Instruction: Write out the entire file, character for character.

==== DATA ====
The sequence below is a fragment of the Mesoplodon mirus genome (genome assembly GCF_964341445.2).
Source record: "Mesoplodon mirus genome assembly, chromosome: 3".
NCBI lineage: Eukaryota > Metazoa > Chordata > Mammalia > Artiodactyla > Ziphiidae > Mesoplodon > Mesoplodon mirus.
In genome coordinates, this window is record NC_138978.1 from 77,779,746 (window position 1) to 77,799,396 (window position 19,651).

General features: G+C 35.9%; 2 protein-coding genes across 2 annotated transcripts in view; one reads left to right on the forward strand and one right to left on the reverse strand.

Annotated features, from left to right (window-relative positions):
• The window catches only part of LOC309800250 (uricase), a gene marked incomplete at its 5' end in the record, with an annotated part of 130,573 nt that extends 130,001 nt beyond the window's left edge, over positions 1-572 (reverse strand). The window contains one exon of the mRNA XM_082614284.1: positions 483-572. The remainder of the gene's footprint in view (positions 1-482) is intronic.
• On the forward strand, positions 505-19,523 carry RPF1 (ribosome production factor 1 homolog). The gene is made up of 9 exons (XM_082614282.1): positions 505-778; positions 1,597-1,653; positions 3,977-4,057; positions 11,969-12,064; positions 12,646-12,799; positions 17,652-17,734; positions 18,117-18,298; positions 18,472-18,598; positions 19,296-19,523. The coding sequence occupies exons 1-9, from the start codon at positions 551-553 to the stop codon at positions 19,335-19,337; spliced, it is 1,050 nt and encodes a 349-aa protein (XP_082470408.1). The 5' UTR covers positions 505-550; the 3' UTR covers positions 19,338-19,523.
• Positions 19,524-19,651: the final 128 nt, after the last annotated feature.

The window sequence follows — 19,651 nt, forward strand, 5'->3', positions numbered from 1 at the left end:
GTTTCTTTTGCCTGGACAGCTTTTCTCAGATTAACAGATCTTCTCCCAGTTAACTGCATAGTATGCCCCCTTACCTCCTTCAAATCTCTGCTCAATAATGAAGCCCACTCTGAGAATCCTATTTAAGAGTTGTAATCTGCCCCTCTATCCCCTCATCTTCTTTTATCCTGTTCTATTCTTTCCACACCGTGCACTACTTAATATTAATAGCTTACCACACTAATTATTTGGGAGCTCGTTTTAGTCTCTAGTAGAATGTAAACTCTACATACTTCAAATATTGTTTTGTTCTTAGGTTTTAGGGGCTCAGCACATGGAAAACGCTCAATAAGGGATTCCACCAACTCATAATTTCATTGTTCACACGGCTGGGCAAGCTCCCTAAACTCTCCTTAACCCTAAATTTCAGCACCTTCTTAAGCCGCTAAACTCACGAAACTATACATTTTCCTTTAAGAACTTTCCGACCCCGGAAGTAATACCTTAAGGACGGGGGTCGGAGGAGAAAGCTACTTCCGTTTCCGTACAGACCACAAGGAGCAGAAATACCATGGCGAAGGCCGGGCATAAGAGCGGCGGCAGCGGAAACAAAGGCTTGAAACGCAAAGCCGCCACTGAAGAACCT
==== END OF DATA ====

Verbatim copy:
The sequence below is a fragment of the Mesoplodon mirus genome (genome assembly GCF_964341445.2).
Source record: "Mesoplodon mirus genome assembly, chromosome: 3".
NCBI lineage: Eukaryota > Metazoa > Chordata > Mammalia > Artiodactyla > Ziphiidae > Mesoplodon > Mesoplodon mirus.
In genome coordinates, this window is record NC_138978.1 from 77,779,746 (window position 1) to 77,799,396 (window position 19,651).

General features: G+C 35.9%; 2 protein-coding genes across 2 annotated transcripts in view; one reads left to right on the forward strand and one right to left on the reverse strand.

Annotated features, from left to right (window-relative positions):
• The window catches only part of LOC309800250 (uricase), a gene marked incomplete at its 5' end in the record, with an annotated part of 130,573 nt that extends 130,001 nt beyond the window's left edge, over positions 1-572 (reverse strand). The window contains one exon of the mRNA XM_082614284.1: positions 483-572. The remainder of the gene's footprint in view (positions 1-482) is intronic.
• On the forward strand, positions 505-19,523 carry RPF1 (ribosome production factor 1 homolog). The gene is made up of 9 exons (XM_082614282.1): positions 505-778; positions 1,597-1,653; positions 3,977-4,057; positions 11,969-12,064; positions 12,646-12,799; positions 17,652-17,734; positions 18,117-18,298; positions 18,472-18,598; positions 19,296-19,523. The coding sequence occupies exons 1-9, from the start codon at positions 551-553 to the stop codon at positions 19,335-19,337; spliced, it is 1,050 nt and encodes a 349-aa protein (XP_082470408.1). The 5' UTR covers positions 505-550; the 3' UTR covers positions 19,338-19,523.
• Positions 19,524-19,651: the final 128 nt, after the last annotated feature.

The window sequence follows — 19,651 nt, forward strand, 5'->3', positions numbered from 1 at the left end:
GTTTCTTTTGCCTGGACAGCTTTTCTCAGATTAACAGATCTTCTCCCAGTTAACTGCATAGTATGCCCCCTTACCTCCTTCAAATCTCTGCTCAATAATGAAGCCCACTCTGAGAATCCTATTTAAGAGTTGTAATCTGCCCCTCTATCCCCTCATCTTCTTTTATCCTGTTCTATTCTTTCCACACCGTGCACTACTTAATATTAATAGCTTACCACACTAATTATTTGGGAGCTCGTTTTAGTCTCTAGTAGAATGTAAACTCTACATACTTCAAATATTGTTTTGTTCTTAGGTTTTAGGGGCTCAGCACATGGAAAACGCTCAATAAGGGATTCCACCAACTCATAATTTCATTGTTCACACGGCTGGGCAAGCTCCCTAAACTCTCCTTAACCCTAAATTTCAGCACCTTCTTAAGCCGCTAAACTCACGAAACTATACATTTTCCTTTAAGAACTTTCCGACCCCGGAAGTAATACCTTAAGGACGGGGGTCGGAGGAGAAAGCTACTTCCGTTTCCGTACAGACCACAAGGAGCAGAAATACCATGGCGAAGGCCGGGCATAAGAGCGGCGGCAGCGGAAACAAAGGCTTGAAACGCAAAGCCGCCACTGAAGAACCT